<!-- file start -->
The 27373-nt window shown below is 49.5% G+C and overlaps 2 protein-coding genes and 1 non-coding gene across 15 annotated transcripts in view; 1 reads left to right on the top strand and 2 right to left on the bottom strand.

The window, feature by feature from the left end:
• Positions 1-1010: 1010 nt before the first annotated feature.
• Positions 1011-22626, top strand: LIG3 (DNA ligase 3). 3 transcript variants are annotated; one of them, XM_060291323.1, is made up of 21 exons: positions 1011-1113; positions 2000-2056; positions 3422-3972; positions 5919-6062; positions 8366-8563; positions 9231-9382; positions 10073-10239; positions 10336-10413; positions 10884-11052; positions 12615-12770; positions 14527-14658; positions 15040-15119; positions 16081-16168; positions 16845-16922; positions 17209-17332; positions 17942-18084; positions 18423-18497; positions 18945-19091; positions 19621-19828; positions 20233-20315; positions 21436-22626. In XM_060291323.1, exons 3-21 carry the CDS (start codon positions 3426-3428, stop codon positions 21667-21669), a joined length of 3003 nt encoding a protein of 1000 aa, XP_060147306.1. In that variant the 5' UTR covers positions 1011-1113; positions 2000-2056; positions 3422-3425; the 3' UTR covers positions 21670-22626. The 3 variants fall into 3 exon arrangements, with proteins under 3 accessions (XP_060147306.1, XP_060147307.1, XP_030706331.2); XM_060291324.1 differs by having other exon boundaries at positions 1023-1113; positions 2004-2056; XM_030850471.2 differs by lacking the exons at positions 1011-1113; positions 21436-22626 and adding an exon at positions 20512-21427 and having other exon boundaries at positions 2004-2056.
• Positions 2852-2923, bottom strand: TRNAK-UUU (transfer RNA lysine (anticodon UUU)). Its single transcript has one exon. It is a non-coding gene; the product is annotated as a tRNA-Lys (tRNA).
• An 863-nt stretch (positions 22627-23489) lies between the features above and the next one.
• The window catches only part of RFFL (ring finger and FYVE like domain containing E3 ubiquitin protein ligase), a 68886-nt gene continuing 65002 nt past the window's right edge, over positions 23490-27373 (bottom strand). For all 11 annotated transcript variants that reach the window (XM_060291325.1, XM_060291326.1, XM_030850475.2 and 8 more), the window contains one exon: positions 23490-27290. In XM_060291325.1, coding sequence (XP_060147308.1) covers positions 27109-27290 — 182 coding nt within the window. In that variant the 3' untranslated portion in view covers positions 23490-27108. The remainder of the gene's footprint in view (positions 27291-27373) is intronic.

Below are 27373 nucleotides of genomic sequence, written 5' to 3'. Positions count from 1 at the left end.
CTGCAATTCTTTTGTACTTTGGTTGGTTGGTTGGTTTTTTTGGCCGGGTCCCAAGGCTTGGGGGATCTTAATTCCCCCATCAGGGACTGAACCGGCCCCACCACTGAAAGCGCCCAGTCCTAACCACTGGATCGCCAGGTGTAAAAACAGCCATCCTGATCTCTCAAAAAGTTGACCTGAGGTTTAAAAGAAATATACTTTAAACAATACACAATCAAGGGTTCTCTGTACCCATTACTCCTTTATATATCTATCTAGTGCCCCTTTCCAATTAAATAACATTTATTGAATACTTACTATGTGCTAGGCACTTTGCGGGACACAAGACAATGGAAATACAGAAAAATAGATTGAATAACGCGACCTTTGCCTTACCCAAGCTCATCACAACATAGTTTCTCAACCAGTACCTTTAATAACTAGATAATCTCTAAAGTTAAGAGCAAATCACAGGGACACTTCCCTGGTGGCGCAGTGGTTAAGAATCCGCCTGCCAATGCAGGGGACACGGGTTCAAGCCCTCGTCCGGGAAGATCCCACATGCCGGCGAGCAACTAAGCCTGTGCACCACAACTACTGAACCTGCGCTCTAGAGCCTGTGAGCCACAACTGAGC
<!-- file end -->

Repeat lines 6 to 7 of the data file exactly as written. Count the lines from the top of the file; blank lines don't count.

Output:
• An 863-nt stretch (positions 22627-23489) lies between the features above and the next one.
• The window catches only part of RFFL (ring finger and FYVE like domain containing E3 ubiquitin protein ligase), a 68886-nt gene continuing 65002 nt past the window's right edge, over positions 23490-27373 (bottom strand). For all 11 annotated transcript variants that reach the window (XM_060291325.1, XM_060291326.1, XM_030850475.2 and 8 more), the window contains one exon: positions 23490-27290. In XM_060291325.1, coding sequence (XP_060147308.1) covers positions 27109-27290 — 182 coding nt within the window. In that variant the 3' untranslated portion in view covers positions 23490-27108. The remainder of the gene's footprint in view (positions 27291-27373) is intronic.